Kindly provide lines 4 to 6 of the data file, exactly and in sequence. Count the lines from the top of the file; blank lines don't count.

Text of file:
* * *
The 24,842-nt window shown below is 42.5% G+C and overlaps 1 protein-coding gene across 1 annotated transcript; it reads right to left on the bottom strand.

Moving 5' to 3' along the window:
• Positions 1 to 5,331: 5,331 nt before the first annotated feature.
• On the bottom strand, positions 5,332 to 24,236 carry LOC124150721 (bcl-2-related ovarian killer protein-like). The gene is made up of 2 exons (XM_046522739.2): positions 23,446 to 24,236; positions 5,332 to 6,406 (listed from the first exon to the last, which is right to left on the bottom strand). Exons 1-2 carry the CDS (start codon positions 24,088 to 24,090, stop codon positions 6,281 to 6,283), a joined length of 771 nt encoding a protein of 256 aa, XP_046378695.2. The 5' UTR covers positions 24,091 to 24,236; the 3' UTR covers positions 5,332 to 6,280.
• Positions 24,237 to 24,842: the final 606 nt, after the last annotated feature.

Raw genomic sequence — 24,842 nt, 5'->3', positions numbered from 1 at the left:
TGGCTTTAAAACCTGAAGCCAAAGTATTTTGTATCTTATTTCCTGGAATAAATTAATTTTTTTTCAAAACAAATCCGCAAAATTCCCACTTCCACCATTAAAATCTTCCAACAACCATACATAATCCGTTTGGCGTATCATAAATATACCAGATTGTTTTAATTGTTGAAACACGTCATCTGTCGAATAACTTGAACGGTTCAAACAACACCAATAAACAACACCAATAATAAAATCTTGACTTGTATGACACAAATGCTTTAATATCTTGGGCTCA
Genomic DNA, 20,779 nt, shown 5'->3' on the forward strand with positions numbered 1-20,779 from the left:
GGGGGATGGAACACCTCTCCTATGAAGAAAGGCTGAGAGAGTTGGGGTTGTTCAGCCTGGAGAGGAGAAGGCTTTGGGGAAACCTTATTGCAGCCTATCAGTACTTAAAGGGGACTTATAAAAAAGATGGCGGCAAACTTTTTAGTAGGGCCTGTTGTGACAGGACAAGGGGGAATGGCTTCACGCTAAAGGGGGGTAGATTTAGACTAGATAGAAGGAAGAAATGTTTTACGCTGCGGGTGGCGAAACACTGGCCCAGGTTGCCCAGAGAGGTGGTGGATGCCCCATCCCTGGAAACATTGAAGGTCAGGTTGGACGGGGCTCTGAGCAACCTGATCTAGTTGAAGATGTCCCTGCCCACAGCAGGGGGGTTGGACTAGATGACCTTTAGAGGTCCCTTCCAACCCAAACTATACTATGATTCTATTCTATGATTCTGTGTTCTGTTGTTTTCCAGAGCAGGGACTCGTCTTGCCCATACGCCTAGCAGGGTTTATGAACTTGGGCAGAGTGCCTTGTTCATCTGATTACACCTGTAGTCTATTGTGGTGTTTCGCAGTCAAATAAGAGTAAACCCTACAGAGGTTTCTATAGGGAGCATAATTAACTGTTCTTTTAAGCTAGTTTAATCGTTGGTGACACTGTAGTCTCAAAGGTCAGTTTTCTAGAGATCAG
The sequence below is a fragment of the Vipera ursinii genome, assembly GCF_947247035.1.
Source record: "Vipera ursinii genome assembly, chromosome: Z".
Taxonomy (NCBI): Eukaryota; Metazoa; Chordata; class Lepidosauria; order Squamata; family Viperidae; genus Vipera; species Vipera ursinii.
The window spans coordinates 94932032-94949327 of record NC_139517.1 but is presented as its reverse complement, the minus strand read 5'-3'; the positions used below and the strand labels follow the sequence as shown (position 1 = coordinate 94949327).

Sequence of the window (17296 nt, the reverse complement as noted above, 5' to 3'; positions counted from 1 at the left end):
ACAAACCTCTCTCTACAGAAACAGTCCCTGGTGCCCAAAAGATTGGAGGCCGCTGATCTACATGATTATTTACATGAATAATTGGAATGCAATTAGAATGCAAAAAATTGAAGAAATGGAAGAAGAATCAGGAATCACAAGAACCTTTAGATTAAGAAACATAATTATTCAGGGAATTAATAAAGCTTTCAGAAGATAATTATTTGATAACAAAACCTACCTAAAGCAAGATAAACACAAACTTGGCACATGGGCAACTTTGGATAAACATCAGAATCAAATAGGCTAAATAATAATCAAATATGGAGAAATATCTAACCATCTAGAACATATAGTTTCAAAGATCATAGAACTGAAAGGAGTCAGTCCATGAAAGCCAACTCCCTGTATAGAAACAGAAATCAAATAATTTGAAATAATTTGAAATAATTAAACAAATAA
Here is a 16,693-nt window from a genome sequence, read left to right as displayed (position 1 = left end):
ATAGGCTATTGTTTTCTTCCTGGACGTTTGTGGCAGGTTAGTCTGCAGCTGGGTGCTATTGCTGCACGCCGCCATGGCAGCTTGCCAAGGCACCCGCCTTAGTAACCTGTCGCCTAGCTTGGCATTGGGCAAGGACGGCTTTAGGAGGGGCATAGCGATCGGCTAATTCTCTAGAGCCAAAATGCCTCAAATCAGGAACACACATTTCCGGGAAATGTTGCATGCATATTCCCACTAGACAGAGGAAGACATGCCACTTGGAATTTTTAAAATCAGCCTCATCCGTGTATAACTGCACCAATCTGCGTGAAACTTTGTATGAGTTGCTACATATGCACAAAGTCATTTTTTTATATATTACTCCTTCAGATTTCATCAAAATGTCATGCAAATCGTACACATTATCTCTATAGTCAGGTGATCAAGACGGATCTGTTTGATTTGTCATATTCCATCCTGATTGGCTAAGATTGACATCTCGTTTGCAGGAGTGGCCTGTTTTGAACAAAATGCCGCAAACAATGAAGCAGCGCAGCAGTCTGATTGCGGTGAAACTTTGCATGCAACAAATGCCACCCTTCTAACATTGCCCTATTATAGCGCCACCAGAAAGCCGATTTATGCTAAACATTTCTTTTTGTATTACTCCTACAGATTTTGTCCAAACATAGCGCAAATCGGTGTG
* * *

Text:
• On the bottom strand, positions 5,332 to 24,236 carry LOC124150721 (bcl-2-related ovarian killer protein-like). The gene is made up of 2 exons (XM_046522739.2): positions 23,446 to 24,236; positions 5,332 to 6,406 (listed from the first exon to the last, which is right to left on the bottom strand). Exons 1-2 carry the CDS (start codon positions 24,088 to 24,090, stop codon positions 6,281 to 6,283), a joined length of 771 nt encoding a protein of 256 aa, XP_046378695.2. The 5' UTR covers positions 24,091 to 24,236; the 3' UTR covers positions 5,332 to 6,280.
• Positions 24,237 to 24,842: the final 606 nt, after the last annotated feature.

Raw genomic sequence — 24,842 nt, 5'->3', positions numbered from 1 at the left: